Zero Hour - A Fragile Mind Review
by Matt Hensch
Lightning never strikes twice, chips will always be on shoulders, and idioms really do a good job at summarizing situations. Zero Hour are perhaps one of the most important progressive metal bands to have seeded from the United States and are responsible for achieving utter magnificence throughout their early work that zoomed into technicality without losing a sense of melody, which sparked so much creativity and power in the band that it's no mystery why "Towers of Avarice" is considered a landmark release in just about every way. "A Fragile Mind," however, seems like a natural outing considering Zero Hour's metamorphic identity and exile of singer Erik Rosvold. The ideas aren't as fresh, the performances aren't as riveting, the creativity isn't as compelling, and the mathematical mysticism provides less power and structure than before, but "A Fragile Mind" still provides a unique slab of material only Zero Hour could have forged.
Frankly, Zero Hour's direction lays back a bit on all the academics and focuses on digestible structuring, obviously creating songs driven more so by riffs than atmosphere. Being that Zero Hour is Zero Hour, it's actually a comfortable transition for one concrete reason: they don't screw it up. One could say their path is more in tune with modernism, but Zero Hour still dishes out their electronic bloodline: Jasun Tipton's virtuoso guitar work, Troy Tipton's psychotic bass plucking up and down, and Fred Marshall's explosive voice that sounds so much like his predecessor it isn't even possible to tell the two apart. Things turn a little sour when three songs crammed in the middle of the record swiftly devalue Zero Hour's decency by rehashing previously-used riffs and patterns, producing banal carbon copies in more ways than one; certainly derailing an unusually-successful listening experience for a cluster of musical charades, hopping here and there with no noteworthy aftermath.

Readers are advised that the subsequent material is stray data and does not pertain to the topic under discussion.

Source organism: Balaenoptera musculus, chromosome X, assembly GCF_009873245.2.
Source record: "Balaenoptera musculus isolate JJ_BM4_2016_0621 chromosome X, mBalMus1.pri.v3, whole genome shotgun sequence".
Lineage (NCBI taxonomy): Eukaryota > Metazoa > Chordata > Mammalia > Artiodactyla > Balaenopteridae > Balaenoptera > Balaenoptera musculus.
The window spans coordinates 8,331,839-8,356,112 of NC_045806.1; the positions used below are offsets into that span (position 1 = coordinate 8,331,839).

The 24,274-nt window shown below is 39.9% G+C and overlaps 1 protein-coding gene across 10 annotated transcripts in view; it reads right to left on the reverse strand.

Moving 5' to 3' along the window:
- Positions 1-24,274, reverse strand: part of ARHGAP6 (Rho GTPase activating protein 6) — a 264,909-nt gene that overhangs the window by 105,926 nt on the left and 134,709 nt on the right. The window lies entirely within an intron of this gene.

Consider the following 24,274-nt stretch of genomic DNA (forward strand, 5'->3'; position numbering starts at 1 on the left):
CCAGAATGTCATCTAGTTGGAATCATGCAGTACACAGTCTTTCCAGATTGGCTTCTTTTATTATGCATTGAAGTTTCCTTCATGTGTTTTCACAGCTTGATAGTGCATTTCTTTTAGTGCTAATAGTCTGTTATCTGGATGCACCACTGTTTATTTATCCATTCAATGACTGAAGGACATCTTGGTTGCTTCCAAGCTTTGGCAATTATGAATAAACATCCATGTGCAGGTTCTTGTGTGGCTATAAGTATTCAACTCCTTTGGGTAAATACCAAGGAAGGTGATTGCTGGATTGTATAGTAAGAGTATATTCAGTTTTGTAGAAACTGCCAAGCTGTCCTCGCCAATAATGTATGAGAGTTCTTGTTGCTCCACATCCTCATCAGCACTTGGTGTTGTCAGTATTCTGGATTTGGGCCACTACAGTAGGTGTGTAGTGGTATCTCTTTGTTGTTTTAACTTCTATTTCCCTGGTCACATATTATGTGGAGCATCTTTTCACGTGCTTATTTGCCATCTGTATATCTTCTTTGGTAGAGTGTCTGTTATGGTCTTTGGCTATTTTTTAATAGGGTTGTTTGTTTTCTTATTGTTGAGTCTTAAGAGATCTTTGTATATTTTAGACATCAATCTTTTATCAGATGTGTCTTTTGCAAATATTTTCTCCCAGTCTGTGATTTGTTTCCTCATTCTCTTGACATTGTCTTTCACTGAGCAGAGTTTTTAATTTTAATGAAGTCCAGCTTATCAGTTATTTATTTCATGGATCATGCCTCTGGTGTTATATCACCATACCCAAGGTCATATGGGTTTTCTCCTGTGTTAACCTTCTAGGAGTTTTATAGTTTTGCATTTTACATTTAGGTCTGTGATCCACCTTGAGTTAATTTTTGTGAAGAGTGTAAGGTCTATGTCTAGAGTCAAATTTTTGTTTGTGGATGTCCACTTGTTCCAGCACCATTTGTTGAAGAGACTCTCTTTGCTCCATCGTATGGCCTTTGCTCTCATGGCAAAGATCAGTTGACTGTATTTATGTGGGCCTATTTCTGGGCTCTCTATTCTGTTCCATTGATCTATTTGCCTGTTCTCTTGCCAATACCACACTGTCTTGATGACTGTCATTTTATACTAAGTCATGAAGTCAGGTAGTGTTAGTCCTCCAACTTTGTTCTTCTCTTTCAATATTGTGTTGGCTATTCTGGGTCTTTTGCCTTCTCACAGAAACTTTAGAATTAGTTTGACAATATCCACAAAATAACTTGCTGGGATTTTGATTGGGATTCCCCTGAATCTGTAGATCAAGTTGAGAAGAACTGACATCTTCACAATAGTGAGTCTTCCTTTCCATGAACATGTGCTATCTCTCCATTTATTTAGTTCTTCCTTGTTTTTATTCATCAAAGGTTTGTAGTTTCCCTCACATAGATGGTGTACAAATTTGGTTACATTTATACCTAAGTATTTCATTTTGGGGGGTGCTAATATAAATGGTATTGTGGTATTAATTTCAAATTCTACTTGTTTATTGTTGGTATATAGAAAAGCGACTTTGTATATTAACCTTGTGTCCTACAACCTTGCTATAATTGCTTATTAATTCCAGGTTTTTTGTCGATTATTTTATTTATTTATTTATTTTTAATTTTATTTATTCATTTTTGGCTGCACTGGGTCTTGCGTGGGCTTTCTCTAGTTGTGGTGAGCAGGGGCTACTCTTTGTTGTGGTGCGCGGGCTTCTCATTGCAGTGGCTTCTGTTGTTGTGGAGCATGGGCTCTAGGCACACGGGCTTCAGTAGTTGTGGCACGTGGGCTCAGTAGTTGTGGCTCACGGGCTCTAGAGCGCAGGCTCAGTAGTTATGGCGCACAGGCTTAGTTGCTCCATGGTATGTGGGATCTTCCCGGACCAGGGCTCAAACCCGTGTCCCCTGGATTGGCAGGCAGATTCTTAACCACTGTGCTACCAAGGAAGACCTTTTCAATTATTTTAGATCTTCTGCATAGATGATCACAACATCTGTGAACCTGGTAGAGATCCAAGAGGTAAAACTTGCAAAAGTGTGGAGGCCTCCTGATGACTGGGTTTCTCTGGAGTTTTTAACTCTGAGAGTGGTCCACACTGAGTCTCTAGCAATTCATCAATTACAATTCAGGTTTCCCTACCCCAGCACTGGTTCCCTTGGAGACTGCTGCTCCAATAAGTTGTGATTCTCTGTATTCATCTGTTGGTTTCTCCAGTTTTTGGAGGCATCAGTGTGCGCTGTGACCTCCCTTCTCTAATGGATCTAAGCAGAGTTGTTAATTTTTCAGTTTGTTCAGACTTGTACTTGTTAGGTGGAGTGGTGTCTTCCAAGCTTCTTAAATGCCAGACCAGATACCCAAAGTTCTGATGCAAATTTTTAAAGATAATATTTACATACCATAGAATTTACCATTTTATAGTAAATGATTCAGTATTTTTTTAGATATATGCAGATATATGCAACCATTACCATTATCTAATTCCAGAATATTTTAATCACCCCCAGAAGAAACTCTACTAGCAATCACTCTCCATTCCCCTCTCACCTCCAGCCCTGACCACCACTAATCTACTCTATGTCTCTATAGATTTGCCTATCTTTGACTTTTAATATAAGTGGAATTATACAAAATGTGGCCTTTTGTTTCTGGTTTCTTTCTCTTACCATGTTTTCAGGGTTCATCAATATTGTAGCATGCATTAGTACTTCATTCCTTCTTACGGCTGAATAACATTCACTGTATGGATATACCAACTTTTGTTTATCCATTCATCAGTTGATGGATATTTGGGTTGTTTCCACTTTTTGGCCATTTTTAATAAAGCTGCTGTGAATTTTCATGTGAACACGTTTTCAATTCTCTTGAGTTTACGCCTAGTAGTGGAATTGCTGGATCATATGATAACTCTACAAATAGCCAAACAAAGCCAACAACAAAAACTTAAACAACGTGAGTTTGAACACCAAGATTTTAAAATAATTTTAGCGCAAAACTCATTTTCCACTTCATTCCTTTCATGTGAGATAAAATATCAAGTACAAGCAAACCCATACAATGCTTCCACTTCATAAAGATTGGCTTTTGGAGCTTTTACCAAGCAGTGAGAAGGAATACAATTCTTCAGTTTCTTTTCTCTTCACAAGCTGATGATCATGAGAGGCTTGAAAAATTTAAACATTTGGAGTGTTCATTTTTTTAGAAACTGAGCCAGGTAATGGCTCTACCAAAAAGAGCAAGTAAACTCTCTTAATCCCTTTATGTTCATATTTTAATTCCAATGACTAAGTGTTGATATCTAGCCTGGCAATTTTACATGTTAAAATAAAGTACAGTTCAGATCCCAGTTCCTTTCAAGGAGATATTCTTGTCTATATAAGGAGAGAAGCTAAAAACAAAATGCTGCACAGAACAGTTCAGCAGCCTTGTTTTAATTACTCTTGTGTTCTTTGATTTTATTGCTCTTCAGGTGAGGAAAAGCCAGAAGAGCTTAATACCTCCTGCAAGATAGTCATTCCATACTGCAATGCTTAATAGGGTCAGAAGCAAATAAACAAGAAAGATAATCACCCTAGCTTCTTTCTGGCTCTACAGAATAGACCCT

A much-needed insurrection suddenly occurs when the title track rolls around, revamping the album's direction in a way that potently illustrates a lush resonance of simple yet power riffs, phenomenal lead guitar work, and an ending melody which enthralls with each sequence; the song itself is a conscious demonstration of Zero Hour's absolute power. None of the record's woes stop the title track - an eleven minute monolith - from being completely excellent when everything is said and done, thankfully. Nothing really comes between the album and the listeners enjoyment beyond that, making the universal effort feel both omnipotent and rightfully rejuvenated.
"A Fragile Mind" isn't Zero Hour's finest hour, but it certainly gives radioactive testament to one of progressive metal's most unique and creative leaders furthering their sullen biography through cryptic measures and a hint of moonstruck magic that provides much more substance than the average bear. I'd definitely check out the band's other releases, which are - bluntly putting it - sharpened at an all-around superiority than "A Fragile Mind," perhaps because the album is a bit more modern and definitely winks at several mainstream norms instead of Zero Hour's signature blueprints. Still, it's certainly worth a listen.
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